The availability of EoIP (Ethernet Over IP Tunneling) allows users to flip the process in which their network traffic is tunneled through their IP network. The use of this feature establishes a transparent LAN service for users.
The onboard 5Ghz and 2.4Ghz wireless interfaces function INDEPENDENTLY from each other. One can be set as an AP (Access Point) while the other can be set as a repeater or bridge. Virtual Interfaces for both bands can also be set. Wireless encryption features are expanded, allowing users to designate which algorithms and authentication schemes are used for connecting users and devices. This allows the router to support legacy devices that do not support advanced encryption schemes.
The implementation of a Wireless Distribution System (WDS) is something rarely found on consumer routers, and it’s functionality on Buffalo’s router is a pleasure to use. I can expand my network efficiently using multiple routers without having to hard-wire them to each other. Although the WDS establishes a redundancy when creating bridged networks using multiple routers, the efficiency outweighs this redundancy. Designations for linking routers via WDS can be done through MAC address registration.
The availability of Zabbix support is a big plus for power users. I can manage and monitor my network seamlessly when this router’s feature is enabled. Once enabled, users can access the router as a client through the Zabbix applet, regardless of where it’s running on the network.
USB 3.0 connectivity, although limited to one port, is impressive. Any external media, whether it be an external HDD or a NAS, can be managed and accessed seamlessly. The router allows users to establish an FTP, Samba or DLNA Server to manage their storage solution. Fair warning, the USB 3.0 port only outputs 0.9A through it’s port. Any drives that draw more power than that will not function.
Hot Spot Functionality: Businesses can take advantage of this functionality when catering to multiple users sharing a single connection.
IP filtration capabilities on this router are better than other consumer routers. The ability to modify TCP congestion controls and alternate between TCP controlling schemes is beneficial for P2P (peer-to-peer) traffic.

Cons: Onboard CPU heat output seems excessive, at 80 degrees celsius, if not higher. The router does have some heat management protocols to dissipate heat through the chassis.
However, this router is not bulletproof when an ISP sends out a timeout request- usually under heavy traffic or excessive P2P. An ISP will send your modem (and connected devices) a timeout, similar to that of a denial of service. The only viable solution to this that I can think of is to power cycle the devices and have them renegotiate/sync their MAC and IP addresses. Once done, service is restored.
DD-WRT interface is not entirely easy on the eyes, especially on large displays. Expect to do a lot of reading and navigating.
The included Vertical Mount is a bit flimsy.
No wall mount is available.
No external antenna adaptor/port.

Other Thoughts: Please update the router’s firmware to the latest firmware posted on Buffalo’s site before using this router on a day to day basis.
The router’s packaging was simple. The router also has a quick access card that slides out from the back, which displays the default wireless passwords and GUI Logins.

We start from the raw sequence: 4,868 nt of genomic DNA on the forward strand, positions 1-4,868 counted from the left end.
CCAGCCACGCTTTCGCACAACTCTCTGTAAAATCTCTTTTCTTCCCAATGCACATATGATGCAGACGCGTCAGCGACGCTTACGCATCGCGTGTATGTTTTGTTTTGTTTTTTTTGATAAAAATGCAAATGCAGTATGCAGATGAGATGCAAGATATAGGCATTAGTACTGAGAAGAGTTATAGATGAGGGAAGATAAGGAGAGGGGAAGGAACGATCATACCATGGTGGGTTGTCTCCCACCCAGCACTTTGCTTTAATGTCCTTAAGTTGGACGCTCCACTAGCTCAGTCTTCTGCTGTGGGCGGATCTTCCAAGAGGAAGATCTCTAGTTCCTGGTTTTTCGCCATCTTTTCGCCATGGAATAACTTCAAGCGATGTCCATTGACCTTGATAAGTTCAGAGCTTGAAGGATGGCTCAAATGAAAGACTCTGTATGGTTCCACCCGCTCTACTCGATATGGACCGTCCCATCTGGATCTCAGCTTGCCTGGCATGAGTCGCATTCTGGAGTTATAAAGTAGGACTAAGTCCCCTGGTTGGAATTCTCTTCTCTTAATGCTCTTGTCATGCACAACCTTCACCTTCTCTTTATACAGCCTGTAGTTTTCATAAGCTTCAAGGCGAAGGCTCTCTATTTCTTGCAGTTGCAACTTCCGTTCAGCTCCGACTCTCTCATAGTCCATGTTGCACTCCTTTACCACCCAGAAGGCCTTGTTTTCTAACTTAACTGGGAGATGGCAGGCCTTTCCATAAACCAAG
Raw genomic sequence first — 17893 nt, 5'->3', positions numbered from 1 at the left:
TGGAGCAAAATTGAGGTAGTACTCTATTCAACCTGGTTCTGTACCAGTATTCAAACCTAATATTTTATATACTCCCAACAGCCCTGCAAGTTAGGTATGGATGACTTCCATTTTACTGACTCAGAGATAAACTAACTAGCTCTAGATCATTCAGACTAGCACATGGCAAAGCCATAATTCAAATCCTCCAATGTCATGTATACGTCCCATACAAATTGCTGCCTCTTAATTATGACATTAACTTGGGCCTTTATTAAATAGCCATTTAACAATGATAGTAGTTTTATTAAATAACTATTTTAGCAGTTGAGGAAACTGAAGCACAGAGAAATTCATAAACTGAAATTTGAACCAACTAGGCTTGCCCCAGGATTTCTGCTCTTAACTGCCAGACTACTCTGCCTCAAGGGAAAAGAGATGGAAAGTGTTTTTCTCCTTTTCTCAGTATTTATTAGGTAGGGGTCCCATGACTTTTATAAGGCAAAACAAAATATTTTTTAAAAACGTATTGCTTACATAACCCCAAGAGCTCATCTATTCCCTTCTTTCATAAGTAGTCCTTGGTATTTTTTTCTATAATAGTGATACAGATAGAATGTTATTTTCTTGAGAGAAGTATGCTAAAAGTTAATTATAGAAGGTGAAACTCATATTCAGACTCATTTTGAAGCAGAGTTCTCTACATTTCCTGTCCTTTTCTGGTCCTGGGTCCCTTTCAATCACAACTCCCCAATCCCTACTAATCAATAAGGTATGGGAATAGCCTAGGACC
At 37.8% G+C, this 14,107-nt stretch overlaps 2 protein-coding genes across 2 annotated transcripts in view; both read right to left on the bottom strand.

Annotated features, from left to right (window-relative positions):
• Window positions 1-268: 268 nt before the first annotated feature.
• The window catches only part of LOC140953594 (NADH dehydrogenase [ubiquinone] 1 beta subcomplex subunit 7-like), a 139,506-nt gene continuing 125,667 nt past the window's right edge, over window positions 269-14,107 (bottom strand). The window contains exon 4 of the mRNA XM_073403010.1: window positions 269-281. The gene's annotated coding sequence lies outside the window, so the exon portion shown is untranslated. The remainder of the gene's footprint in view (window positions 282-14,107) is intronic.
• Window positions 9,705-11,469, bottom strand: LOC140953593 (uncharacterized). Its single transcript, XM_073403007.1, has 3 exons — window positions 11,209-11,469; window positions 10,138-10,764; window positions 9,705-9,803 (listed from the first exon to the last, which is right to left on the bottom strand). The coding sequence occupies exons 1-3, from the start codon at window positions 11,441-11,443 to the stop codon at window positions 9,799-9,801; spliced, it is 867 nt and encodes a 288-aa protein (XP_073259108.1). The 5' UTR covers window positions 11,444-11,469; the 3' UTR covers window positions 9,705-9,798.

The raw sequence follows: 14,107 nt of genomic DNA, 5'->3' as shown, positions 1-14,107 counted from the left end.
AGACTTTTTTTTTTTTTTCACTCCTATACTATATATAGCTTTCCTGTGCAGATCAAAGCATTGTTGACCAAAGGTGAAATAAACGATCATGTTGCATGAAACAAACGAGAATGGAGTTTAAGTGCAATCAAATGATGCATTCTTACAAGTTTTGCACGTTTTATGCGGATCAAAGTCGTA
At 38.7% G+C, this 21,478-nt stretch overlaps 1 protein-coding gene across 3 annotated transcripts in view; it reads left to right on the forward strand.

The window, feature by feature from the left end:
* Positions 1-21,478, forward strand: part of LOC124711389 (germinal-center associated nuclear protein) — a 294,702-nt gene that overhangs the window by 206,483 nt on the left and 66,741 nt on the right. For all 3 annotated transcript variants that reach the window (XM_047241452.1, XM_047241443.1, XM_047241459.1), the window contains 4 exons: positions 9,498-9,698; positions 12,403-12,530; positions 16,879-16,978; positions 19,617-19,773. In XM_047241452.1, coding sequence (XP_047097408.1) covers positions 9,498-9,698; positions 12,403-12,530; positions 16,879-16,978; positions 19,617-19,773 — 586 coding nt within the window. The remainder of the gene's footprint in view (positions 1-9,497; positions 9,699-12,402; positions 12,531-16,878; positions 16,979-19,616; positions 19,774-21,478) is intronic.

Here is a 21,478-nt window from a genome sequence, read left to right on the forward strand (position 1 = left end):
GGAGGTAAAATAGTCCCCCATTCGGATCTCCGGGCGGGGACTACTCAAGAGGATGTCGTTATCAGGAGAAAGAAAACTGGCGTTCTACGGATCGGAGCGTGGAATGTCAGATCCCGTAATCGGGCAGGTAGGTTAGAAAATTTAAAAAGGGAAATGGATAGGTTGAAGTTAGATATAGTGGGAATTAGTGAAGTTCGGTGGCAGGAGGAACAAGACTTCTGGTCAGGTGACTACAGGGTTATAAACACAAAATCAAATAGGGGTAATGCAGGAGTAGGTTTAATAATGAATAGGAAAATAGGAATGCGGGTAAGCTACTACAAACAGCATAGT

3 out of 3 people found this review helpful. Did you? Yes No

  • Cameron G.
  • 8/29/2014 7:09:18 PM
  • Ownership: 1 week to 1 month
  • Verified Owner

1 out of 5 eggsVery Disappointed

This review is from: BUFFALO WZR-600DHP2D AirStation N600 Gigabit Dual Band Open Source DD-WRT Wireless Router IEEE 802.11a/b/g/n

Pros: None

Cons: I bought this specifically because it was loaded with dd-wrt. However, when the dd-wrt firmware is loaded, the wireless continually drops. If I load the factory firmware on this device, everything works fine .... execpt I no longer have all the advanced features that I wanted in dd-wrt.

0 out of 4 people found this review helpful. Did you? Yes No

4 out of 5 eggsAll-around decent DD-WRT router

This review is from: BUFFALO WZR-600DHP2D AirStation N600 Gigabit Dual Band Open Source DD-WRT Wireless Router IEEE 802.11a/b/g/n

Pros: Compact footprint
Attractive design
Internal antennae
Dual-band functionality
4-port Gigabit switch
USB port sharing
Good Buffalo support, updates are easily accessible
Nice-looking cables
Easy to navigate interface
Endless features in the open source software, which is guaranteed to work (no gambling with older routers)
Above average QoS

Cons: Base could do a better job of stabilization
Needs firmware update out of the box in order to connect to anything outside of a Windows 7 PC
Password is displayed within the software - not very secure

Other Thoughts: I tested this router in a small, single level home with 4 bedrooms. Compared with my DIR-868L, a superior AC1750 product, this router performed far better than I expected. I maintained 300Mbps speeds from further away on both the 5GHz band and 2.4GHz band. According to LAN Speed Test (used on the suggestion of another reviewer), my throughput on the 5GHz band was 24Mbps up/72Mbps down on this router and 30Mbps up/75Mbps down on the DIR-868L. However, my ping was a few milliseconds lower on the DIR-868L and in general QoS seemed snappier.

This router performs excellently for the price bracket, competing with router up to twice as expensive such as the one I tested it against, and DD-WRT is an excellent feature for those who have been looking to go that route. Recommended.

5 out of 5 people found this review helpful. Did you? Yes No

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Item#: N82E16833162088